On Saturday night, the government’s coronavirus cabinet gave approval for fresh restrictions to curb the spread of the newly-detected Omicron variant. Ministers voted that non-citizens be banned from entering Israel for the next two weeks. The new rules will be put into effect from Sunday night and foreign nationals will not be able to come into the country for 14 days, unless a government panel grants them special permission. Israel had opened its borders for foreign tourists from 1st November for the first time after the beginning of the pandemic. According to the media reports, mandatory quarantine requirements were also expanded by the ministers for vaccinated Israelis returning from abroad.
The Shin-Bet security agency also received the greenlight for resuming tracking of infected individuals. Under the existing rules, vaccinated Israelis had been required to take a PCR test upon landing and stay in isolation until a negative test result. However, as per the changed rules, they would now have to enter quarantine for 72 hours and take one more COVID-19 test on the third day of arrival. As for unvaccinated travelers, they have to stay in quarantine for a week and would be permitted to leave on the seventh day after obtaining a negative test result.
As for Israelis returning from countries classified as ‘red’, they will need to quarantine in state-run hotels until they obtain a negative test result. During the meeting, there was some sparring between top ministers with Yifat Shasha-Biton, the Education Minister and Gideon Sa’ar, the Justice Minister, opposing imposing strict limits for preventing the Omicron variant. In the early stages of the coronavirus pandemic, Israel had used the controversial tracking program of the Shin Bet and it once more received the green light, after reassurance from the agency’s director that it will only be used for a short period of time and only for people infected with Omicron.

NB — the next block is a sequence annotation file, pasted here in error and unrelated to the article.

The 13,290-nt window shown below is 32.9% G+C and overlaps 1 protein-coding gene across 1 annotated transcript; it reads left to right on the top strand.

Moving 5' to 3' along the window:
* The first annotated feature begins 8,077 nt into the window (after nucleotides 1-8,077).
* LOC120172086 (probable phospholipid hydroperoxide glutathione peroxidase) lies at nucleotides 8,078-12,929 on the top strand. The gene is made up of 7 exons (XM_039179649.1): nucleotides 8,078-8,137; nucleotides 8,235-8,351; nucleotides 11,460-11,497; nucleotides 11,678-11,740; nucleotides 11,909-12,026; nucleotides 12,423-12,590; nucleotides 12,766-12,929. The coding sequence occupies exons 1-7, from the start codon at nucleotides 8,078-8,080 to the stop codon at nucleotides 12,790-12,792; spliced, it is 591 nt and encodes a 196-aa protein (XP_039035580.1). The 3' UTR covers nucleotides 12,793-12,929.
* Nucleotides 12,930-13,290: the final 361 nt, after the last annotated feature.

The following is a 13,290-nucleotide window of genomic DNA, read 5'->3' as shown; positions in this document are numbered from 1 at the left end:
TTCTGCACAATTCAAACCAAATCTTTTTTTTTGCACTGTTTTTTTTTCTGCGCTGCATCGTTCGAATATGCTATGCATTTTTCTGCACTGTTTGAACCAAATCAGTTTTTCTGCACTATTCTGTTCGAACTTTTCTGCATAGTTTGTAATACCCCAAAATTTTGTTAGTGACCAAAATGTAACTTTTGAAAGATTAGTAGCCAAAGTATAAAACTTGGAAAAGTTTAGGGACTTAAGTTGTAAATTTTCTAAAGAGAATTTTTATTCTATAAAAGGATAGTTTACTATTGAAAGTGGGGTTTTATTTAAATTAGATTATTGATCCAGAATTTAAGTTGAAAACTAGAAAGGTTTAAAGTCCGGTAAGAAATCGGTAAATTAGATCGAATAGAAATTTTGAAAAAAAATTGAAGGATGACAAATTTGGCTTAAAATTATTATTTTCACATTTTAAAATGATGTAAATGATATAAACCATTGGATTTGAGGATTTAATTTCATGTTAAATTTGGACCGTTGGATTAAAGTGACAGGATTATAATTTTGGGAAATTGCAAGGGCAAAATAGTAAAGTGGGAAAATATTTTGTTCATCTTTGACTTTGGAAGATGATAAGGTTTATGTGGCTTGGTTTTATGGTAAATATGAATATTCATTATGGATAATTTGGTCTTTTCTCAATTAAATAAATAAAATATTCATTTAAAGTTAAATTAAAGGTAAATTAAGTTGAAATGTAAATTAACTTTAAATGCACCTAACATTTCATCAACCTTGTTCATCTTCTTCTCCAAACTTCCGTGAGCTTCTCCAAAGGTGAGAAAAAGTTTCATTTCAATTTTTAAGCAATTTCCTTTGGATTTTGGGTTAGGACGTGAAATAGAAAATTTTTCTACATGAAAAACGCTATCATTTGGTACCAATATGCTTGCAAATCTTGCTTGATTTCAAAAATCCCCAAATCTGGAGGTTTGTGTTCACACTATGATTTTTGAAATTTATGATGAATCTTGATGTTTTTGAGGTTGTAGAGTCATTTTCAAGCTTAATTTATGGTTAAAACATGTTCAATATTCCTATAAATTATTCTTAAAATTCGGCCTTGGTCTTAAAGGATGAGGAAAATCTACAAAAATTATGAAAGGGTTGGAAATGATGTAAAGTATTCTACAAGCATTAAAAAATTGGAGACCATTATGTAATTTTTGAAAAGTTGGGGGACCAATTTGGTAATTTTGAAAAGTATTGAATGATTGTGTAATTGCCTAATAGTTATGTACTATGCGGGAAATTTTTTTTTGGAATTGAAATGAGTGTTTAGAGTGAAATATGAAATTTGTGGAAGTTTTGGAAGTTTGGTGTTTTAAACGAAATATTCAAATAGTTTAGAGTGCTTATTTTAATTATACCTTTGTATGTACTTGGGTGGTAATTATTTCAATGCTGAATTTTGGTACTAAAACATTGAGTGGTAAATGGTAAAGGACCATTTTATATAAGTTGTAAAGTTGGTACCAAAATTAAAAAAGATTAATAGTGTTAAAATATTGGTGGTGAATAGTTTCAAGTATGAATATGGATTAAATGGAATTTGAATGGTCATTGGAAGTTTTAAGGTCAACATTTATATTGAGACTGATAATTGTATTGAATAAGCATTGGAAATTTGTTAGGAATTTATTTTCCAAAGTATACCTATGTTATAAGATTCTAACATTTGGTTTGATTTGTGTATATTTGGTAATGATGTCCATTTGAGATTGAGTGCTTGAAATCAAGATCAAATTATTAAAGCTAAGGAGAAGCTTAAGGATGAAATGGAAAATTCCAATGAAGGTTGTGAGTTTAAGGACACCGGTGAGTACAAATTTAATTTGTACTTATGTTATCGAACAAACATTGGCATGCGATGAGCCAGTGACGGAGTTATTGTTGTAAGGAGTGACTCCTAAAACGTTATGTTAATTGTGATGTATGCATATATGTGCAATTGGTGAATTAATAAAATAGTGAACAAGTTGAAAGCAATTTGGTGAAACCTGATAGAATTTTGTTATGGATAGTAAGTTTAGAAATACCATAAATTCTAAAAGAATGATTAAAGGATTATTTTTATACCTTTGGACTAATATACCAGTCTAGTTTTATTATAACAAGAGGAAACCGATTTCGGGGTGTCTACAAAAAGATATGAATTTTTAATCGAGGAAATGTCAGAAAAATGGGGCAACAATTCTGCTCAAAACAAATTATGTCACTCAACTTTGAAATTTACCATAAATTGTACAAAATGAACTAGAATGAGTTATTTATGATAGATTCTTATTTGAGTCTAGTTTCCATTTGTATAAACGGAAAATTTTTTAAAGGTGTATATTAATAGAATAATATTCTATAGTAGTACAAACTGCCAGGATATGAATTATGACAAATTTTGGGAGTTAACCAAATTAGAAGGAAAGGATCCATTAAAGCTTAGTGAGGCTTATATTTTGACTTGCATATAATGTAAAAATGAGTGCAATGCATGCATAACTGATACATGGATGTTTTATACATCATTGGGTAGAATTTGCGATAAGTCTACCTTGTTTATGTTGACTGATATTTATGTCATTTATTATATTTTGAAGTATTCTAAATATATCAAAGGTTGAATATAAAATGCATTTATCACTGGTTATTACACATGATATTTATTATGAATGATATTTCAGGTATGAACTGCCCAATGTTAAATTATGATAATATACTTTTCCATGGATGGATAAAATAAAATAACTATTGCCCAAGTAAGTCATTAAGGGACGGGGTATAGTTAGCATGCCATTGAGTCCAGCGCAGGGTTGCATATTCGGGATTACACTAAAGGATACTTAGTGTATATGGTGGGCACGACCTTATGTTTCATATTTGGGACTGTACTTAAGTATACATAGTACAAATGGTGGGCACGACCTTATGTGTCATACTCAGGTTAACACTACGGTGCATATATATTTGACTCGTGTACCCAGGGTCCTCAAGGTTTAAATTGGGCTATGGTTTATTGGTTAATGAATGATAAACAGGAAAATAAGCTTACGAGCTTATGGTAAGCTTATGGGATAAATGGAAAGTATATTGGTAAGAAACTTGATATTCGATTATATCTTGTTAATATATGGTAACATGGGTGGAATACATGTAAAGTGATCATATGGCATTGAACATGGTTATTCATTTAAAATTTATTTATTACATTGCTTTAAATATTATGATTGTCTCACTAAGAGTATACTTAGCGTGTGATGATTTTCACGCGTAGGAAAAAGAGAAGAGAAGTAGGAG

Prime Minister Naftali Bennett said during the meeting that Israel has to be cautious and risks need to be minimized due to uncertainty surrounding the new variant. He said that they wanted to maintain the tremendous achievement of the country during the Delta wave, which was an open and functioning economy as well as an active education system that involves children going to school. The premier said that this was their top priority and to accomplish it, tighter border controls were a must. Bennett further added that he had spoken to the CEOs of both Moderna and Pfizer, along with leading health experts and top officials of the Health Ministry.
He urged Israelis to get vaccinated and opt for boosters, even after recovery and added that children also need to be vaccinated before the Hanukkah holiday that starts on Sunday night. He said that this was the best time to get vaccinated before the new variant breaks out. He called it an opportunity to protect families and children. He stated that anyone not getting vaccinated and a booster were abandoning a vital layer of defense in such a critical situation.